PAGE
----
We can’t regulate our way back to $3 per GJ: McCormack
APA Group CEO and Managing Director Mick McCormack has warned that hastily implemented gas pipeline regulations will not solve Australia’s energy problems.
Mr McCormack spoke at yesterday’s forum – ‘Meeting Australia’s energy needs’ – where he highlighted the fact that Australia is not in a gas supply crisis, but rather a gas price crisis.
With untapped reserves on the east coast, moratoriums from various state governments are stymieing new production, thereby tightening market supply and driving prices up.
The key to solving the crisis, according to Mr McCormack, is lifting blanket bans and assessing projects on a case by case basis, allowing project proponents to increase supply to meet market demand.
A key focus of Mr McCormack’s presentation was the over regulation of gas pipelines.
With the sector being subject to at least five major regulatory reviews by the ACCC over the past two years, Mr McCormack railed against “the misconception that we can regulate our way back to the good old days of $3 per GJ gas”.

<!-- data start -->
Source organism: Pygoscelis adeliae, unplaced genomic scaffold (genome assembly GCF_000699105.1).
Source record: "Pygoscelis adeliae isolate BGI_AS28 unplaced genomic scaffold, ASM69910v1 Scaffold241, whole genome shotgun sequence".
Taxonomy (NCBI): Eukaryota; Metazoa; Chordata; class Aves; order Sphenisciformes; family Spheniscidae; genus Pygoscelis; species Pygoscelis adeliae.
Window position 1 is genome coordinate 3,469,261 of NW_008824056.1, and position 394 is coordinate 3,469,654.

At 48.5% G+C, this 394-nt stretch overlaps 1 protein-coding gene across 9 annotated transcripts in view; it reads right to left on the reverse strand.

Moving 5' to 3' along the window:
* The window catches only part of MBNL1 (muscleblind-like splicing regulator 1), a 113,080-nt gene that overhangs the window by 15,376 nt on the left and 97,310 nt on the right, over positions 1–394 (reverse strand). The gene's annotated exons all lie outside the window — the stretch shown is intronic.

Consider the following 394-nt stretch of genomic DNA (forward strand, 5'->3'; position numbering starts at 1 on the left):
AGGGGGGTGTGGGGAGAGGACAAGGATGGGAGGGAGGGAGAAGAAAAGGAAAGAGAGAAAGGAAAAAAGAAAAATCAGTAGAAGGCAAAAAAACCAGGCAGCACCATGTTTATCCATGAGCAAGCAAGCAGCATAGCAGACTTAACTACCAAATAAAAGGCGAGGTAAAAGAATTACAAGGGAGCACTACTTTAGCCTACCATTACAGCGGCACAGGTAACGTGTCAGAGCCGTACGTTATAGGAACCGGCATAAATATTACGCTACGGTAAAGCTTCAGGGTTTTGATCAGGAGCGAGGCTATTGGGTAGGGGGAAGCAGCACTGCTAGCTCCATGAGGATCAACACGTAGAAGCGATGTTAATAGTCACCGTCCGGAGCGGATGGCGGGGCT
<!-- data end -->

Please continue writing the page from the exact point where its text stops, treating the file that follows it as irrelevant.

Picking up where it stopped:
While he emphasised the importance of regulations and reviews, he was sceptical of the effectiveness of the pressure that has been put on the pipelines industry with recent reviews.
“I have no issue with that at all and I look forward to hearing the ACCC’s findings following its review of the retail electricity market as much as the next Australian.
“What I do take issue with, is poor policy development based on conjecture and misinformation, and hastily put together to ensure the appearance of Government action, rather than a genuine commitment to developing policy that is in the long-term interests of consumers,” he said.
“Policy development processes have been truncated, submissions left unread, concerns not considered and Ministers making announcements on decisions prior to the close of consultation periods.
“Speed of implementation has become the driver, with traditional industry consultation and other governance processes designed for effective policy making left by the way side.
“Regulatory impact statements, impact modelling and cost benefit analysis all seem to have been side stepped when it comes to this round of energy regulatory reforms.
“Most remarkably, the pipeline industry found itself in the position this week of having to comply with an entirely new regulatory framework that commenced on Tuesday this week, which it only got to see in final form later that day.
“Given the uncertainty, we were forced to write to our customers to cut commercial negotiations short. Something neither we nor our customers wanted but we were forced to do. No winners there.”
Regulation being pushed through without substantial consideration is one issue, but Mr McCormack said that the key problem was that this regulation largely detracts from the real issue: Australia needs to produce more gas.
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